I’m not sure why the model of the abuser here is one of an authoritative adult who tells compliant kids what to do. How often do the cases of abuse involving teachers we see in the press involve the teacher who diminishes, rather than exploits, adult authority? How many cases of child abuse in schools, involve teachers acting as if their students were able to consent to sex, rather than accepting it was the teacher’s responsibility not to sleep with their students? Do you really think that the adult who befriends children and treats them as an equal is less likely to be an abuser than the adult who takes responsibility for children and sets firm boundaries?

In fact, it seems to me that “no excuses” discipline protects, rather than endangers kids. I will explore this further in part 2.

Update 8/5/2017

There were some complaints on Twitter  about my reference to teachers at Summerhill in the first part of the 20th century “exposing themselves to teach anatomy”. Apparently this was a very serious allegation to have made. Just to clarify, I did not mean to imply this was part of the curriculum. I was referring to a claim the school’s head made about teachers (including himself) exposing themselves to address children’s “curiosity”. I had charitably assumed it was curiosity about anatomy, and that, bizarre and inappropriate as it was, this behaviour was meant to be educational. I apologise for any upset this assumption caused and next time will simply assume they were all just sick perverts.

 

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9 comments

  1. Last year the ATL claimed that 43% of their members had to deal with physical violence from their pupils, which suggests that abuse of teachers is vastly more worrying than teachers abusing children. It is laughable to suggest that there is any likelihood of children being physically struck by teachers in an English school–even if it weren’t almost certain to end your career and result in prosecution, most adults are afraid of children.
    The whole concept of ‘behaviour management’ presumes that adults lack moral authority and hence must rely upon some form of emotional manipulation to maintain a semblance of order. The irony here is that even the bolshiest kids are far happier when they know where the boundaries are and know that they will be fairly and consistently enforced. So long as teachers have the right to send pupils out of the classroom for any infraction, it is very seldom necessary to use sanctions at all.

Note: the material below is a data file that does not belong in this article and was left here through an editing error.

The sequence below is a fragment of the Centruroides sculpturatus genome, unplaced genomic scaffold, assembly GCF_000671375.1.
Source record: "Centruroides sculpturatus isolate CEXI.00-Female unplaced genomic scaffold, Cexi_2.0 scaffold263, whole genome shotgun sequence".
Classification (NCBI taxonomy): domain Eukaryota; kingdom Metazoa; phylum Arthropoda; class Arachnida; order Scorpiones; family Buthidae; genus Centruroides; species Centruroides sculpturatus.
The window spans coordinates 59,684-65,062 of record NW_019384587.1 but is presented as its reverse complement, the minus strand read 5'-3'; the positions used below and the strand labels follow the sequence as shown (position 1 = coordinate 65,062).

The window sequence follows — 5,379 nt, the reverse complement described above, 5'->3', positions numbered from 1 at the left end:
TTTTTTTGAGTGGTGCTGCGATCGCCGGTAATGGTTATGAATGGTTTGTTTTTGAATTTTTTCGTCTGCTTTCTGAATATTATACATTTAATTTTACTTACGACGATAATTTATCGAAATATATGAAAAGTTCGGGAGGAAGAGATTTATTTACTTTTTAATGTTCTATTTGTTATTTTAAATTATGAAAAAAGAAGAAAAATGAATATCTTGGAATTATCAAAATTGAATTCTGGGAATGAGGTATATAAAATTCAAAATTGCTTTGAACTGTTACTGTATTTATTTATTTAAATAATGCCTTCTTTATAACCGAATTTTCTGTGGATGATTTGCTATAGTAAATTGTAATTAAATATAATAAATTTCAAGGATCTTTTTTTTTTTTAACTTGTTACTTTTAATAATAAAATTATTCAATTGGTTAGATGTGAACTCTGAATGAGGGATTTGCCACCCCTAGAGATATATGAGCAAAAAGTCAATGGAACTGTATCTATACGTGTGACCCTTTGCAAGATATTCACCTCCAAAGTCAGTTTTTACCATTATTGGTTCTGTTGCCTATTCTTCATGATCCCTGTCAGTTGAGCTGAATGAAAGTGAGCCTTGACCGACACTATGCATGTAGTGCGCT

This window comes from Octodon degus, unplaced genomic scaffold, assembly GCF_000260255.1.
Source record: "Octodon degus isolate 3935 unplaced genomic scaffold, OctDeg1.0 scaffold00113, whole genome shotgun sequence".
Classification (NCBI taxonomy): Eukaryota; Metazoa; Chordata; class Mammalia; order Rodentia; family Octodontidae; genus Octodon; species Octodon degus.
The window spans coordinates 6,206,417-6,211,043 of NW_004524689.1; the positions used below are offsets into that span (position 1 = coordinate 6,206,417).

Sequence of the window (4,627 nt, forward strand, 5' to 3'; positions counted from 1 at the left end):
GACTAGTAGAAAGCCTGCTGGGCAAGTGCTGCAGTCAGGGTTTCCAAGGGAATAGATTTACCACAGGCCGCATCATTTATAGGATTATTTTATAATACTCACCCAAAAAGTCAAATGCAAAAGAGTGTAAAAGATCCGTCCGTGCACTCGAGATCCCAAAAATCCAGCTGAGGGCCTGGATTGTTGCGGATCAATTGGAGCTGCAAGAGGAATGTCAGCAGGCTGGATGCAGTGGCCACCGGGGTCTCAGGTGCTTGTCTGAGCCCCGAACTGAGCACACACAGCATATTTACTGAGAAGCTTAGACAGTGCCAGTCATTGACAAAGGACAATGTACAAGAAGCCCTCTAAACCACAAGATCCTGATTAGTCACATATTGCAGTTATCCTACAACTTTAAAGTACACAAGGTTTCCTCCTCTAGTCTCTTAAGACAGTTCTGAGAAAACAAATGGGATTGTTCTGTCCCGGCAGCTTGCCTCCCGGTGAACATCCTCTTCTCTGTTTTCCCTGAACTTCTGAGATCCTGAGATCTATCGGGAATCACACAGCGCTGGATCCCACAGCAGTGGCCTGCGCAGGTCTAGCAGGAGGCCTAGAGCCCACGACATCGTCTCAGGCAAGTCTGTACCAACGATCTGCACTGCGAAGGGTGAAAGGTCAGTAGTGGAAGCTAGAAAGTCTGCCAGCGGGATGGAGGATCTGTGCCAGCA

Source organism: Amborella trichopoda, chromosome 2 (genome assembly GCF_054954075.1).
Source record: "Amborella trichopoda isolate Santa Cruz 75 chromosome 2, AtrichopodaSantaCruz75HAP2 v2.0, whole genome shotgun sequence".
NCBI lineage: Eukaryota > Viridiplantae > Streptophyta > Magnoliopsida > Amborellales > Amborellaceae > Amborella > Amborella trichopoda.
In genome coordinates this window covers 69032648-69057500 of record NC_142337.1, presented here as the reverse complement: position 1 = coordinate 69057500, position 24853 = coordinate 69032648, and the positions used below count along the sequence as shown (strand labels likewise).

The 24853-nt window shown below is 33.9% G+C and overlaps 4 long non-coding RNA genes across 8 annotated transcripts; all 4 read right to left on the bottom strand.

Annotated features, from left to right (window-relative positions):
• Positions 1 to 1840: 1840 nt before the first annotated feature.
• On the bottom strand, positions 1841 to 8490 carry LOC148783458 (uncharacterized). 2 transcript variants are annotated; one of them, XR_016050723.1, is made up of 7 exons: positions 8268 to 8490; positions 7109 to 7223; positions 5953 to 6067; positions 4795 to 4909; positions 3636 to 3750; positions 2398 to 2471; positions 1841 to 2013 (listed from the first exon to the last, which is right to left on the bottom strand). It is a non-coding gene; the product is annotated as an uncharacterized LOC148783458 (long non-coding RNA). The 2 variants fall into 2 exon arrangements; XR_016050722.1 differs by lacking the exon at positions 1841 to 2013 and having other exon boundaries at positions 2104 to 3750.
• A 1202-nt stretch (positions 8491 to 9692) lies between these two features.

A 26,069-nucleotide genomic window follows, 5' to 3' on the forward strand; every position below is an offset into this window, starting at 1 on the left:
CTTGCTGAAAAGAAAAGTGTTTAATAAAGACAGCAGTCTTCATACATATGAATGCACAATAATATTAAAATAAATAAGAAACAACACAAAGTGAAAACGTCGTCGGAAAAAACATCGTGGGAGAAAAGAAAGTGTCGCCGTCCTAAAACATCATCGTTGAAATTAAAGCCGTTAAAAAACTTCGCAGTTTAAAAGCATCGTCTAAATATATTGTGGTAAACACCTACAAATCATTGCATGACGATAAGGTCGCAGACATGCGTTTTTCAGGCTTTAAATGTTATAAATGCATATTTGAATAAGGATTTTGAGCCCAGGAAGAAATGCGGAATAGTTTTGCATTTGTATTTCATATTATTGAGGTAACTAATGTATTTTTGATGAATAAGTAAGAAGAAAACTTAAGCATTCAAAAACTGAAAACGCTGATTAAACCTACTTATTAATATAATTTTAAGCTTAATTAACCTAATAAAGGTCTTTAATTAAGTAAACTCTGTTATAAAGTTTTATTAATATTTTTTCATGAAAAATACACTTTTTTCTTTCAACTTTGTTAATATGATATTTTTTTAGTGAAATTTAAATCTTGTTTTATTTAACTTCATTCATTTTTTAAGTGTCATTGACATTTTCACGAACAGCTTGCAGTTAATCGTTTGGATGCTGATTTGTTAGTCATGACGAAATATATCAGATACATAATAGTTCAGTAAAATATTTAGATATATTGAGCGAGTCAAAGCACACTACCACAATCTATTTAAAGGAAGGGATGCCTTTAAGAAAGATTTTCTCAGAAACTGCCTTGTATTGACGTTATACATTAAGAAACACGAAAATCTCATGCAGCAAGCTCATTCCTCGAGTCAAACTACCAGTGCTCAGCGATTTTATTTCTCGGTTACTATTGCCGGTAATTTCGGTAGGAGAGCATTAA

2. I would argue that you are misrepresenting my post if you think that it shows ” strong discipline as being on a continuum with child abuse.” If you read further in my original post, you’d see that I believe in strong discipline as a product of understanding and not authority. I’m most in favour of the notion of ‘self-discipline’. I do not see that as being on a ‘continuum’ with child abuse. My argument is that ‘compliance’ is not something that we should be encouraging. If your argument is that the pupils somehow know the difference between benevolent authority and an abusive authority, then I’m not sure the appeal to authority is necessary. They already know why certain rules should be followed and why in other circumstances they might refuse to do what they’re told. Those who do what they’re told without question, because of a perceived authority, are the people we should be most worried about. An interesting irony in this whole debate, pitting the so-called ‘progressive trolls’ against those who feel they have the ‘answer’, is that the traditionalists, themselves, are the very people who rebelled against the progressive paradigm – they refused to accept what they were told.


    • “I believe in strong discipline as a product of understanding and not authority”

      Then it’s not that I have misrepresented you, it’s that you don’t understand what I mean by “discipline”. I don’t think there is a meaningful concept of discipline that can be separated from obedience.

      The rest of your comment seems to be withdrawing the argument you made in your blogpost, for which I thank you.


      • Well if you interpreted it as a withdrawing of my arguments then you are mistaken. We do, however, fundamentally disagree. You write, ‘I don’t think there is a meaningful concept of discipline that can be separated from obedience.’ I do. That’s probably the nub of the issue.


        • That may well be, but you certainly seemed to be backing off from the connection you claimed between obedience and abuse.


    • “…traditionalists, themselves, are the very people who rebelled against the progressive paradigm – they refused to accept what they were told.”
      There is a massive difference between intellectual freedom and disrupting a class, and an equally large gulf between adults with the responsibility for the intellectual growth of their pupils and hormone-fuelled teenagers are keenly aware of their rights without having much concept of responsibility. Even the most benevolent authority will still be challenged, and the last thing teachers need is to harbour doubts as to whether they have the right to exercise it.


  3. […] Teaching in British schools « Is obedience dangerous? Part 1 […]


  4. Reblogged this on The Echo Chamber.


  5. […] Is obedience dangerous? Part 1, by Andrew […]